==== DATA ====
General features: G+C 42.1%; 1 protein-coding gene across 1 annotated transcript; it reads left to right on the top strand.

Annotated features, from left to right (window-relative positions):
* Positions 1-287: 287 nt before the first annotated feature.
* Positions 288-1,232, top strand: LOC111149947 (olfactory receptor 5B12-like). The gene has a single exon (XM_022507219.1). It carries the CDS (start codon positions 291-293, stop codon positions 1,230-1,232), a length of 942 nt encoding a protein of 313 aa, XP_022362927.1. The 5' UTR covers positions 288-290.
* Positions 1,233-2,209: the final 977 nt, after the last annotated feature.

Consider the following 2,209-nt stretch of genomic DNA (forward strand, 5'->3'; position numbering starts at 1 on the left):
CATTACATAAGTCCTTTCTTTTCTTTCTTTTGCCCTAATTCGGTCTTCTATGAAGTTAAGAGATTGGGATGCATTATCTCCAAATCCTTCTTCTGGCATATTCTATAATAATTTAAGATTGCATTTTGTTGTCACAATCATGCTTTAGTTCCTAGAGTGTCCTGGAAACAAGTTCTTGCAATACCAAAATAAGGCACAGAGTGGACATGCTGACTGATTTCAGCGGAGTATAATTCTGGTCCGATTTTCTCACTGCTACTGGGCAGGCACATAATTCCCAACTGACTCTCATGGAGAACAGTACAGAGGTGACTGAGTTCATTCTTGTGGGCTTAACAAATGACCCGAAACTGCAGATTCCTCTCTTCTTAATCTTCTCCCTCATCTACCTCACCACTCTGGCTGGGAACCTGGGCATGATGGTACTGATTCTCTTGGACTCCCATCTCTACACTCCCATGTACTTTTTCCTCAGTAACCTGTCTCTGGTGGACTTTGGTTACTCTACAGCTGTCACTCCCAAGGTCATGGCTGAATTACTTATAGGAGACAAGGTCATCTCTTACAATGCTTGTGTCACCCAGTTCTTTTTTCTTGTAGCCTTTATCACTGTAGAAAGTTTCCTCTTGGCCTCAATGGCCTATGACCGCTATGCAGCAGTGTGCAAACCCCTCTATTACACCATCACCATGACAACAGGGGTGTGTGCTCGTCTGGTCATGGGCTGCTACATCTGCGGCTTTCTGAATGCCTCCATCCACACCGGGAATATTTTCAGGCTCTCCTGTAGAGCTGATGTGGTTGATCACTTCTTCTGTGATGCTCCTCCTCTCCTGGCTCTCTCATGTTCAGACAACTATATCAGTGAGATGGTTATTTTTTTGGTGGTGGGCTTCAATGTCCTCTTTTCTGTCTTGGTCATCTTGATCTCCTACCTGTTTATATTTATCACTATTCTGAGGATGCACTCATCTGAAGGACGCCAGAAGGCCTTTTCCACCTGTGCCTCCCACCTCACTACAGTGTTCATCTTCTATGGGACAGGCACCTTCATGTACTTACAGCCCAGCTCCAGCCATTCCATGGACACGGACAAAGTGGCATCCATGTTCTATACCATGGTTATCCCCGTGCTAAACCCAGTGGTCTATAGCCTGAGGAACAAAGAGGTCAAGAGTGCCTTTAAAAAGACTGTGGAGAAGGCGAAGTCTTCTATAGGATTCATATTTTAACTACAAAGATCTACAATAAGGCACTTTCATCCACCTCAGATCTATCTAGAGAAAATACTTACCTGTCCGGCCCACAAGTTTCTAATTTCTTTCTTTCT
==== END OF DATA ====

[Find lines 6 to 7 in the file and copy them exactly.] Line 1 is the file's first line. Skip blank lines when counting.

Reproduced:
Consider the following 2,209-nt stretch of genomic DNA (forward strand, 5'->3'; position numbering starts at 1 on the left):
CATTACATAAGTCCTTTCTTTTCTTTCTTTTGCCCTAATTCGGTCTTCTATGAAGTTAAGAGATTGGGATGCATTATCTCCAAATCCTTCTTCTGGCATATTCTATAATAATTTAAGATTGCATTTTGTTGTCACAATCATGCTTTAGTTCCTAGAGTGTCCTGGAAACAAGTTCTTGCAATACCAAAATAAGGCACAGAGTGGACATGCTGACTGATTTCAGCGGAGTATAATTCTGGTCCGATTTTCTCACTGCTACTGGGCAGGCACATAATTCCCAACTGACTCTCATGGAGAACAGTACAGAGGTGACTGAGTTCATTCTTGTGGGCTTAACAAATGACCCGAAACTGCAGATTCCTCTCTTCTTAATCTTCTCCCTCATCTACCTCACCACTCTGGCTGGGAACCTGGGCATGATGGTACTGATTCTCTTGGACTCCCATCTCTACACTCCCATGTACTTTTTCCTCAGTAACCTGTCTCTGGTGGACTTTGGTTACTCTACAGCTGTCACTCCCAAGGTCATGGCTGAATTACTTATAGGAGACAAGGTCATCTCTTACAATGCTTGTGTCACCCAGTTCTTTTTTCTTGTAGCCTTTATCACTGTAGAAAGTTTCCTCTTGGCCTCAATGGCCTATGACCGCTATGCAGCAGTGTGCAAACCCCTCTATTACACCATCACCATGACAACAGGGGTGTGTGCTCGTCTGGTCATGGGCTGCTACATCTGCGGCTTTCTGAATGCCTCCATCCACACCGGGAATATTTTCAGGCTCTCCTGTAGAGCTGATGTGGTTGATCACTTCTTCTGTGATGCTCCTCCTCTCCTGGCTCTCTCATGTTCAGACAACTATATCAGTGAGATGGTTATTTTTTTGGTGGTGGGCTTCAATGTCCTCTTTTCTGTCTTGGTCATCTTGATCTCCTACCTGTTTATATTTATCACTATTCTGAGGATGCACTCATCTGAAGGACGCCAGAAGGCCTTTTCCACCTGTGCCTCCCACCTCACTACAGTGTTCATCTTCTATGGGACAGGCACCTTCATGTACTTACAGCCCAGCTCCAGCCATTCCATGGACACGGACAAAGTGGCATCCATGTTCTATACCATGGTTATCCCCGTGCTAAACCCAGTGGTCTATAGCCTGAGGAACAAAGAGGTCAAGAGTGCCTTTAAAAAGACTGTGGAGAAGGCGAAGTCTTCTATAGGATTCATATTTTAACTACAAAGATCTACAATAAGGCACTTTCATCCACCTCAGATCTATCTAGAGAAAATACTTACCTGTCCGGCCCACAAGTTTCTAATTTCTTTCTTTCT